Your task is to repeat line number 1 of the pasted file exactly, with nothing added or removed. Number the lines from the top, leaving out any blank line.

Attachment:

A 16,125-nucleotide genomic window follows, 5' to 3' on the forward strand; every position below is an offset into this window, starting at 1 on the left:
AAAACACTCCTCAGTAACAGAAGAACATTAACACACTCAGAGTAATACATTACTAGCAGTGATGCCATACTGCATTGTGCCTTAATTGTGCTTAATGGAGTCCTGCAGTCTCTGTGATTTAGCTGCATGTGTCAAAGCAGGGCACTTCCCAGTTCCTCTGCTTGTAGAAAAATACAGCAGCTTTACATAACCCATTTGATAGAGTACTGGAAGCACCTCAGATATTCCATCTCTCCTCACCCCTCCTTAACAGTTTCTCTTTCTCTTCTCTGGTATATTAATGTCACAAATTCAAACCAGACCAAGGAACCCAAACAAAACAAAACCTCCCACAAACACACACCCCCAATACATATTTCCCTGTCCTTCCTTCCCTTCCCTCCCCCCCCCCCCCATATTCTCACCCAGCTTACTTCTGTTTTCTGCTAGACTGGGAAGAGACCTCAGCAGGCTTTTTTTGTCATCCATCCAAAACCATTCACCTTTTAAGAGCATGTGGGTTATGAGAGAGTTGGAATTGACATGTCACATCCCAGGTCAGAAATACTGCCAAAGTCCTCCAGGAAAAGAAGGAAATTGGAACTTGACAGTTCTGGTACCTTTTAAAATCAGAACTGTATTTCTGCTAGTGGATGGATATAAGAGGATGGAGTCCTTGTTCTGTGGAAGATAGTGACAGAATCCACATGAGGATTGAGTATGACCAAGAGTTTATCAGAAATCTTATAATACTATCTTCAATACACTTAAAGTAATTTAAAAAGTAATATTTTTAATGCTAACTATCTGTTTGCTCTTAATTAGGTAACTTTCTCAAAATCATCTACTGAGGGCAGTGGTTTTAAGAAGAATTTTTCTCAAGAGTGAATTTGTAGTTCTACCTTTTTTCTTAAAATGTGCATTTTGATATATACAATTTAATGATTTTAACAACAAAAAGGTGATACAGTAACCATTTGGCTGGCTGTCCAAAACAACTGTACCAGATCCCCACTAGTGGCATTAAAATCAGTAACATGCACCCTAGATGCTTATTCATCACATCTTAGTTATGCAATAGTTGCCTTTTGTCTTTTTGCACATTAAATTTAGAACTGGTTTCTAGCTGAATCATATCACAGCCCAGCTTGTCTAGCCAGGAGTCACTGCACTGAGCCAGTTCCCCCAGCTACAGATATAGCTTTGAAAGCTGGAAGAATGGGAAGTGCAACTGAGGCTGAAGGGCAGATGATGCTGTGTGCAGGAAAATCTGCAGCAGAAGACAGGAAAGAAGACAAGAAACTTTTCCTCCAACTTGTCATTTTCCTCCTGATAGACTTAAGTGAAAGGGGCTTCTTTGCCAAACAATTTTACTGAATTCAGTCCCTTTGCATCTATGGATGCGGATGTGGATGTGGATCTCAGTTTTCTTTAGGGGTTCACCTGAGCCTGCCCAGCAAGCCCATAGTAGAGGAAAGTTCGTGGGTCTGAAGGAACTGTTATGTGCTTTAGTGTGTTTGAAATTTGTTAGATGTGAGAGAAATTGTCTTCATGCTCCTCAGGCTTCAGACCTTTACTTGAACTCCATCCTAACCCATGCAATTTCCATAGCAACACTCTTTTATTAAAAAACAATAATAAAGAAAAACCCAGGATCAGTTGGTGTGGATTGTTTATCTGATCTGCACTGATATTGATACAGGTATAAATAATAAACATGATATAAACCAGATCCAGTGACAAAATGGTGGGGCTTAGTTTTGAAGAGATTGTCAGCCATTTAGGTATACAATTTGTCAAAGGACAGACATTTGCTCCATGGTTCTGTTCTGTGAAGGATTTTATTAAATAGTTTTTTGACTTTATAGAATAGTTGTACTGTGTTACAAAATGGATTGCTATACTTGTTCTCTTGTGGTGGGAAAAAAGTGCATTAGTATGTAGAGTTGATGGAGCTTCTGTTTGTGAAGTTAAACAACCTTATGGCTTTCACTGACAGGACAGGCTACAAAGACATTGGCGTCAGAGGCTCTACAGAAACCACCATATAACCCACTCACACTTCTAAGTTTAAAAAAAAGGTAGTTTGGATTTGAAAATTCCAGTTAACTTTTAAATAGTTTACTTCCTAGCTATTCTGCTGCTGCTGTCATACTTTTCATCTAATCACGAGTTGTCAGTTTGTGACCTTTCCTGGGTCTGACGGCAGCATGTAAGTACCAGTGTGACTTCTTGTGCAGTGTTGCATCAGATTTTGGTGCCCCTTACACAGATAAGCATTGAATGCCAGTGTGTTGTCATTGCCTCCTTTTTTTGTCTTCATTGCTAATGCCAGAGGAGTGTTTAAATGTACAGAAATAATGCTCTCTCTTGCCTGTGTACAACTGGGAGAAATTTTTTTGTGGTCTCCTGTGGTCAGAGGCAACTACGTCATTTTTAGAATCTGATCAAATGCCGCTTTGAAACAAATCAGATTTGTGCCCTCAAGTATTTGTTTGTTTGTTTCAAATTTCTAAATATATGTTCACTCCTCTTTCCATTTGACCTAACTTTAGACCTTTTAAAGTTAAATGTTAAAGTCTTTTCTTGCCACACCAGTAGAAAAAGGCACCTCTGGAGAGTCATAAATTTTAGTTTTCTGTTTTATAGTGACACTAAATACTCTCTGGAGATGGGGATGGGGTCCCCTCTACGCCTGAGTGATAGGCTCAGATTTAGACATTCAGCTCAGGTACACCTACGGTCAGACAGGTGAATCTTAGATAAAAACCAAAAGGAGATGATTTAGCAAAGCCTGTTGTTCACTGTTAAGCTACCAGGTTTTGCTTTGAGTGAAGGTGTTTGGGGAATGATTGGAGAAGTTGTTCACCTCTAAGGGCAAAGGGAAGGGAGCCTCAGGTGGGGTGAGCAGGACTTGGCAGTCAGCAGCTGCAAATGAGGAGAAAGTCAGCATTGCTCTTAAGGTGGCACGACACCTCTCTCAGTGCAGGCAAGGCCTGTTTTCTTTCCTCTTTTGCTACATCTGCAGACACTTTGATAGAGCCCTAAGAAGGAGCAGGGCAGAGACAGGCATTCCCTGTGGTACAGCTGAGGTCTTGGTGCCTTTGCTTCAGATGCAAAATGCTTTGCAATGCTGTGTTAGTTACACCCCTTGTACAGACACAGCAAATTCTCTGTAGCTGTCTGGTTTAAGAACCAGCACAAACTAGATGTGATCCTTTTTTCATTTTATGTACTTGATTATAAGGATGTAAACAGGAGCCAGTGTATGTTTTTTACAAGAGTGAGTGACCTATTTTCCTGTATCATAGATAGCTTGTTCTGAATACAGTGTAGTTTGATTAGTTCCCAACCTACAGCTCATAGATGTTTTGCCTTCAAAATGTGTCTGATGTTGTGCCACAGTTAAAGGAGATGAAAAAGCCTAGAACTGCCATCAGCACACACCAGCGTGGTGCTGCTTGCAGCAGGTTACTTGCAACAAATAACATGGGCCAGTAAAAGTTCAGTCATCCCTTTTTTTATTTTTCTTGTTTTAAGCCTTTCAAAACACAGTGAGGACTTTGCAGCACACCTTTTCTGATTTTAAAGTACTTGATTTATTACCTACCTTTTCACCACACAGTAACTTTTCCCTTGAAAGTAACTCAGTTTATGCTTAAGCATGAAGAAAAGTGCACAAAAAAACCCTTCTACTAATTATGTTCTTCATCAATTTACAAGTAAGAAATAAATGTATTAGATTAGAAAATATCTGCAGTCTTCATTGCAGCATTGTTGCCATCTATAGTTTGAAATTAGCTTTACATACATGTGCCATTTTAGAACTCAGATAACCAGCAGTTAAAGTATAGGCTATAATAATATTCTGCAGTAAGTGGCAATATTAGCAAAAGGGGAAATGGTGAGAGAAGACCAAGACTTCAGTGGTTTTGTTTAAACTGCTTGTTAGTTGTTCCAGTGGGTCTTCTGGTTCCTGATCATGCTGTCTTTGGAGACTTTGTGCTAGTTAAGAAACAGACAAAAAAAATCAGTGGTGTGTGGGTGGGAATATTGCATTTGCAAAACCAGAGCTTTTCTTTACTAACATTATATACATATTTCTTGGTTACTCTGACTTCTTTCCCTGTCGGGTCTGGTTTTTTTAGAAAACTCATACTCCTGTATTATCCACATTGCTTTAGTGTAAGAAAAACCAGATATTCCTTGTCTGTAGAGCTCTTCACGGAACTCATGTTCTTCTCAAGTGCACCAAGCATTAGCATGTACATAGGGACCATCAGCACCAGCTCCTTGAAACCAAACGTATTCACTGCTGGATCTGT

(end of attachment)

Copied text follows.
A 16,125-nucleotide genomic window follows, 5' to 3' on the forward strand; every position below is an offset into this window, starting at 1 on the left: